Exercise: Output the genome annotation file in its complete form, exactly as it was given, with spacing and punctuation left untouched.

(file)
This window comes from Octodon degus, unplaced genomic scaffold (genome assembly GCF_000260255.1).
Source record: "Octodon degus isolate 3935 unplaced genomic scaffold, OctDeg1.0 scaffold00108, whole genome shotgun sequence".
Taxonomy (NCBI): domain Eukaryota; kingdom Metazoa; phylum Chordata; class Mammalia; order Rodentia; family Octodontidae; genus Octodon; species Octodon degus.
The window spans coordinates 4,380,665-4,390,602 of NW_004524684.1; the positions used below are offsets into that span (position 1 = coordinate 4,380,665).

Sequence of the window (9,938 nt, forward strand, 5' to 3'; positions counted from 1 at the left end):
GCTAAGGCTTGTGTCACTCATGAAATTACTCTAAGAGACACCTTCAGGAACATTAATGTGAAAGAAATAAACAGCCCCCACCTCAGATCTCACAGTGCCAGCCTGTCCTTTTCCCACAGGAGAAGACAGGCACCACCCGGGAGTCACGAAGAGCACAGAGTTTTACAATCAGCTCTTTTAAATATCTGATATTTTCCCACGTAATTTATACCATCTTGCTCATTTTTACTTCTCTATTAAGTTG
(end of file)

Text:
This window comes from Octodon degus, unplaced genomic scaffold (genome assembly GCF_000260255.1).
Source record: "Octodon degus isolate 3935 unplaced genomic scaffold, OctDeg1.0 scaffold00108, whole genome shotgun sequence".
Taxonomy (NCBI): domain Eukaryota; kingdom Metazoa; phylum Chordata; class Mammalia; order Rodentia; family Octodontidae; genus Octodon; species Octodon degus.
The window spans coordinates 4,380,665-4,390,602 of NW_004524684.1; the positions used below are offsets into that span (position 1 = coordinate 4,380,665).

Sequence of the window (9,938 nt, forward strand, 5' to 3'; positions counted from 1 at the left end):
GCTAAGGCTTGTGTCACTCATGAAATTACTCTAAGAGACACCTTCAGGAACATTAATGTGAAAGAAATAAACAGCCCCCACCTCAGATCTCACAGTGCCAGCCTGTCCTTTTCCCACAGGAGAAGACAGGCACCACCCGGGAGTCACGAAGAGCACAGAGTTTTACAATCAGCTCTTTTAAATATCTGATATTTTCCCACGTAATTTATACCATCTTGCTCATTTTTACTTCTCTATTAAGTTG